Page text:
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People react as they celebrate Rob Ford's win for mayor of Toronto on Monday, October 25, 2010. (Nathan Denette/The Canadian Press/Nathan Denette/The Canadian Press)
People react as they celebrate Rob Ford's win for mayor of Toronto on Monday, October 25, 2010. (Nathan Denette/The Canadian Press/Nathan Denette/The Canadian Press)

Rob Ford: The people's choice, in spite of themselves Add to ...

Vox populi vox Ford.

Against all advice, Torontonians elected Rob Ford their new mayor in numbers significant enough it took the first TV network less than 10 minutes after the polls closed to officially declare the purportedly close race over.

The most irritating thing about the blessedly ended race was how many people felt utterly compelled to tell Torontonians they shouldn't vote for Mr. Ford, the veteran penny-pincher councillor who completely dominated the campaign.

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The day I knew for sure there must be something good about Mr. Ford was the day Justin Trudeau, the son of the late prime minister and the MP for Papineau riding in Montreal, came flying in to give George Smitherman his stamp of approval and save Toronto "from the politics of fear and division," as he put it.

Thank you for that, Mr. Trudeau. You may resume tossing your locks.

But that wasn't the end of it, and though in my business newspapers usually endorse one candidate or another, invariably to negligible effect (this time, The Globe and Mail, Toronto Star and one-half of NOW magazine plumped for Mr. Smitherman; the National Post and Toronto Sun were in Mr. Ford's corner; the other half of NOW picked Joe Pantalone), I don't recall another election where so many of my fellow columnists also got into the endorsement business, or at least into the business of telling me and everyone else not to vote for Mr. Ford.

Frankly, I found this bewildering: If anyone could get city politics on the front page with any frequency, it's Mr. Ford, with his well-documented penchant for hoof-in-mouth disease and that cartoonist's dream of a face.

How fondly I remember the days of the Bob Rae government at Queen's Park, when, as a columnist for the Toronto Sun, I could get out of bed and, still wiping the sleep from my eyes, simply stumble upon on a fabulous story wrought purely by the inept Rae gang. It really was like shooting fish in a barrel, and it was a brilliant time for newspaper hacks. A city turned into Ford country offered some of that same promise.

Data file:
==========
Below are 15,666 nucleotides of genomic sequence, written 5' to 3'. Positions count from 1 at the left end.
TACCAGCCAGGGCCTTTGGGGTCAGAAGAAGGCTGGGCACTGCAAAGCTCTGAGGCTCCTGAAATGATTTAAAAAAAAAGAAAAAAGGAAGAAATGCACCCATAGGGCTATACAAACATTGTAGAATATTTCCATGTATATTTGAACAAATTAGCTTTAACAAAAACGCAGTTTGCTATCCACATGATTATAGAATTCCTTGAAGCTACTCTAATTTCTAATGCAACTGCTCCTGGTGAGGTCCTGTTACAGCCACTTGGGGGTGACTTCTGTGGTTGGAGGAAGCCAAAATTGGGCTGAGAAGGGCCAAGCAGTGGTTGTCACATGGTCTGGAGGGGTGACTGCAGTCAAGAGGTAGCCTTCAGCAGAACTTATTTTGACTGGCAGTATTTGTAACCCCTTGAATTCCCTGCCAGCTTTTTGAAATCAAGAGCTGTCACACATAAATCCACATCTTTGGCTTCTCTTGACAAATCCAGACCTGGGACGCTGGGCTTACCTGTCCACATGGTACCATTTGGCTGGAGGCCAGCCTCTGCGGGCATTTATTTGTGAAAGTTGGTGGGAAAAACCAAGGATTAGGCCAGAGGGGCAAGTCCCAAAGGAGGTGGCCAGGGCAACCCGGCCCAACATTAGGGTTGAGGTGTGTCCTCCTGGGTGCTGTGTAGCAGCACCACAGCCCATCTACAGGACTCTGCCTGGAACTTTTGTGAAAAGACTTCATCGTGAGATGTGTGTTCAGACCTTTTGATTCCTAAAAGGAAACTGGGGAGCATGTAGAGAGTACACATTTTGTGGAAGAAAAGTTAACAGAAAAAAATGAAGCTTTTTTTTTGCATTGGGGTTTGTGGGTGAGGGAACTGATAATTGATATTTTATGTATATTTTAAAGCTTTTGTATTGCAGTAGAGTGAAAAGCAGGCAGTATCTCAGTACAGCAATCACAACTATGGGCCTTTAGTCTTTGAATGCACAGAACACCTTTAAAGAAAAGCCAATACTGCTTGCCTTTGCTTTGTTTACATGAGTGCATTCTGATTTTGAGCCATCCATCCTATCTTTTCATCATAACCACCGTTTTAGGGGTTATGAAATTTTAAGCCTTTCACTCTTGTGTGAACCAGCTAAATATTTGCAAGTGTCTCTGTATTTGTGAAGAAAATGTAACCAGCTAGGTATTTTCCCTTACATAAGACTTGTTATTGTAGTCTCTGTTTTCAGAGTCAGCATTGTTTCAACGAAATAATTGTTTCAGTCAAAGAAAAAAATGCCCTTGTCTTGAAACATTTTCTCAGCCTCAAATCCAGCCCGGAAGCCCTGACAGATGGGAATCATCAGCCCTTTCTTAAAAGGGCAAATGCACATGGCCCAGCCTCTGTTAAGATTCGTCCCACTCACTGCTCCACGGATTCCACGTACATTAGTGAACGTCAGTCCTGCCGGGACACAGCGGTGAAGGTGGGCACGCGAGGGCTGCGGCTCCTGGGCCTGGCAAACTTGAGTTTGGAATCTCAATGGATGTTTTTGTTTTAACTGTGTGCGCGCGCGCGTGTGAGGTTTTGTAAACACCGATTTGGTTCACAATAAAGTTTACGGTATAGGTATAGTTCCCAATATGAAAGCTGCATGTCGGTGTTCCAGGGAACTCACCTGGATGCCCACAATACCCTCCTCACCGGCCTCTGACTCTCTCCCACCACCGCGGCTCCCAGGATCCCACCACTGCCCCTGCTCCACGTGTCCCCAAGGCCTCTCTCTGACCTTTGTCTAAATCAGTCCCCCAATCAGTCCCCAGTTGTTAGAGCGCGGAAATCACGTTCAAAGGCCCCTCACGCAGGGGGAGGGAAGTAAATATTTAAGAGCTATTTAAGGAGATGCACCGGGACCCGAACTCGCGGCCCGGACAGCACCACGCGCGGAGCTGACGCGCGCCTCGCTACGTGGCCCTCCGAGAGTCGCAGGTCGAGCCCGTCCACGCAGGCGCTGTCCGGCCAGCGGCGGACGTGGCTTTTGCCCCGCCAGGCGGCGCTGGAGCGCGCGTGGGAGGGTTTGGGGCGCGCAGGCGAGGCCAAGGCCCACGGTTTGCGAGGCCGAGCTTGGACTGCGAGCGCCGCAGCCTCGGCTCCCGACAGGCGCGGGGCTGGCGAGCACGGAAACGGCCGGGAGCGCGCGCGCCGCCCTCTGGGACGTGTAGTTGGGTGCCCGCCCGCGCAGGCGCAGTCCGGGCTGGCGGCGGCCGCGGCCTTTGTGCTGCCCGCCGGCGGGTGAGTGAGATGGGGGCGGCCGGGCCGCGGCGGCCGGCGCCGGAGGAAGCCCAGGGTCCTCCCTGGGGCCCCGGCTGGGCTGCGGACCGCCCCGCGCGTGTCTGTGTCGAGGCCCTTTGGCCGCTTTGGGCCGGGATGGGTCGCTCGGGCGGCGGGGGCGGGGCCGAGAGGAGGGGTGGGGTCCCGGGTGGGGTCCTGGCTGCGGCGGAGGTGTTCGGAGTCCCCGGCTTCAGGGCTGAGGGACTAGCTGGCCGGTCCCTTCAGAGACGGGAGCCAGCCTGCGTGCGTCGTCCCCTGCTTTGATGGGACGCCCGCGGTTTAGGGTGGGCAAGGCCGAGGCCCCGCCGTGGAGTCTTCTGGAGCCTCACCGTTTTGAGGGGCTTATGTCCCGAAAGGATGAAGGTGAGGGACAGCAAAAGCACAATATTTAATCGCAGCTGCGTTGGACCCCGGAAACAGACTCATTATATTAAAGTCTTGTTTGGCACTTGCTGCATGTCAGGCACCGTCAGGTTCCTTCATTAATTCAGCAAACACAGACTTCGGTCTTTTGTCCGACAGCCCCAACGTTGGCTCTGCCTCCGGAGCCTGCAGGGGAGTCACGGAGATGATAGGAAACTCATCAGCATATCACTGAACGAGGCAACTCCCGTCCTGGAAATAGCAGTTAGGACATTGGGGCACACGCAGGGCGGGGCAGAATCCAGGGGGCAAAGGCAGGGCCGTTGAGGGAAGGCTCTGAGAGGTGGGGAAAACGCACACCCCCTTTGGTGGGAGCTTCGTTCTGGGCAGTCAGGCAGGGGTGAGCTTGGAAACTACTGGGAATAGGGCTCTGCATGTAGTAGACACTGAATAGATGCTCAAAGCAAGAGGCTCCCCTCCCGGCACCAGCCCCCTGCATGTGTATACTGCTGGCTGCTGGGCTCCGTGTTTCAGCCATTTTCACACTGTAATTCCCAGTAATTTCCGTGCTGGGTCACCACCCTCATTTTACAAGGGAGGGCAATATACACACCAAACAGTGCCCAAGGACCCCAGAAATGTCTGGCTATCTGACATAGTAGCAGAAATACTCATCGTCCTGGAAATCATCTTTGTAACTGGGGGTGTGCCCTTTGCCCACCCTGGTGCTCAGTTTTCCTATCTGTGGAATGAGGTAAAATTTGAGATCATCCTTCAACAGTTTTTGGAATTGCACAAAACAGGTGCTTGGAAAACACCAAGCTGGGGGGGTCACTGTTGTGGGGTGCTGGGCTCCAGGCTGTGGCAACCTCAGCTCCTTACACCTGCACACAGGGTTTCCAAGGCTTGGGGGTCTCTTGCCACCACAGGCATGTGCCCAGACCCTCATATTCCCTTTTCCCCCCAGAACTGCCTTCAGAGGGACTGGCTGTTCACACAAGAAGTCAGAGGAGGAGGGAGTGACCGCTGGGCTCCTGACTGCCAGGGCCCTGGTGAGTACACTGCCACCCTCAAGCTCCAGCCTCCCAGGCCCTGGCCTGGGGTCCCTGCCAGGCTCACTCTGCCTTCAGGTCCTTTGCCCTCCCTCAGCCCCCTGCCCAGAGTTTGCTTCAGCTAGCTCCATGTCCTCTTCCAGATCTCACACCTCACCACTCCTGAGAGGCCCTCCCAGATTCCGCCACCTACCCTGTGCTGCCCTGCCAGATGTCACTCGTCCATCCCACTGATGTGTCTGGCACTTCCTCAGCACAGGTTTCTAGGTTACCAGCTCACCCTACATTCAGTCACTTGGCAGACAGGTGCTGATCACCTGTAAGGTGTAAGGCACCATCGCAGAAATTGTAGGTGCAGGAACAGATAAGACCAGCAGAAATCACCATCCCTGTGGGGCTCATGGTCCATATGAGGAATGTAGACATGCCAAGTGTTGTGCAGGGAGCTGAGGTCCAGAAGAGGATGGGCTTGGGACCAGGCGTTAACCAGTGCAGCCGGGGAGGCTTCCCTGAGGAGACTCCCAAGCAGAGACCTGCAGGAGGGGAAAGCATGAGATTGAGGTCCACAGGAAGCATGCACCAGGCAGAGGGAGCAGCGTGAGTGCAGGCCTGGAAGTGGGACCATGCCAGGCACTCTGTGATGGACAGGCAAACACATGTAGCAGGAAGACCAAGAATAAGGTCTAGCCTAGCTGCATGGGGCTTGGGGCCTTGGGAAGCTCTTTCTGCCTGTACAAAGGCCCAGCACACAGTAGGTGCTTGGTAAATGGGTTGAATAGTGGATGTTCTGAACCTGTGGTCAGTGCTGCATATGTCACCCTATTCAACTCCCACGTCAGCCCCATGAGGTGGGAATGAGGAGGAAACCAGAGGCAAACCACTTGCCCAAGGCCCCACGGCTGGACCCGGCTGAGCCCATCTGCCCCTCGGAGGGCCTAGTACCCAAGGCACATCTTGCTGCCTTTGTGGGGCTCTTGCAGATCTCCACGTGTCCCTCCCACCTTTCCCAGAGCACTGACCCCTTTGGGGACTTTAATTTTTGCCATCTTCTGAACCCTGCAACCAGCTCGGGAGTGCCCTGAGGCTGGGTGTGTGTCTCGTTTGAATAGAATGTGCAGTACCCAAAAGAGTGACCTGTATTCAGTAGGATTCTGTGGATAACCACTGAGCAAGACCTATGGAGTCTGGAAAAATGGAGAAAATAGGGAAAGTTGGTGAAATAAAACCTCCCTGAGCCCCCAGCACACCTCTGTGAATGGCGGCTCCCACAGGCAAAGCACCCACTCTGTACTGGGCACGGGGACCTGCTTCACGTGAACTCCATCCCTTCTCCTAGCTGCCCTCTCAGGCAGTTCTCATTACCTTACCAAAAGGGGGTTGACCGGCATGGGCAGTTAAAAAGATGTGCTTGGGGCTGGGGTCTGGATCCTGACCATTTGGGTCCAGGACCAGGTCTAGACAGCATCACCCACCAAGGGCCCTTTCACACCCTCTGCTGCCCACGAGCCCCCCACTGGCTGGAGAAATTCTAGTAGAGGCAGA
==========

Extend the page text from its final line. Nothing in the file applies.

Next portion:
Even my local councillor, Adam Vaughan, who is a really good ward-heeler and a very bright guy, joined the chorus about 10 days ago, though he described his throwing of Mr. Pantalone under the bus and endorsement of Mr. Smitherman as more of "a frank and realistic look at the way the polls are breaking…you have to fight the election you're dealt, not the one you want."

I voted against Mr. Vaughan, purely because I was offended that he felt the need to formalize his clear dislike and disdain of Mr. Ford. Anyone who has even walked past City Hall in recent years when council was meeting might have heard Mr. Vaughan standing to snidely rebuke Mr. Ford, or smelled his contempt for him.

In the contempt sweeps, though, councillor Maria Augimeri took the prize. Ms. Augimeri represents a North York riding, and in the wake of a handful of NDP councillors having described the prospect of a Ford victory as "appalling," she felt the need to explain that those left-leaning gentlefolk weren't ogres. "They want to create a better world," she said. "It's just they didn't take into account the learning curve of people in the suburbs" - you know, they're a bit thick out there.

Ms. Augimeri then helpfully tried to explain the difference between downtowners and the suburbs. "If you talk to Adam Vaughan," she said, "he'll say his residents have asked him for an extra tax. I don't think you get that in the suburbs."

An extra tax? Strange, I don't remember asking for that and I'm a resident of Mr. Vaughan's downtown ward.

"I don't think it's going to work," Adrienne Batra, Mr. Ford's glamorous communications director, said of what might be termed the "For-God's-sakes-just-don't-vote-for-Ford" appeals. "All the elites have done is talk to each other."

It was just hours before the polls closed.

Mr. Ford was "Burma Shaving" - this refers to the practice of standing at an intersection, holding a sign and waving, as in the old ads for that shave cream - at the corner of Kipling Avenue and Dixon Road. He was getting a ridiculously warm reception from all those less-evolved folks low down on the learning curve.

The moral of the story is, if you tell the people what to do, they'll tell you where to go.

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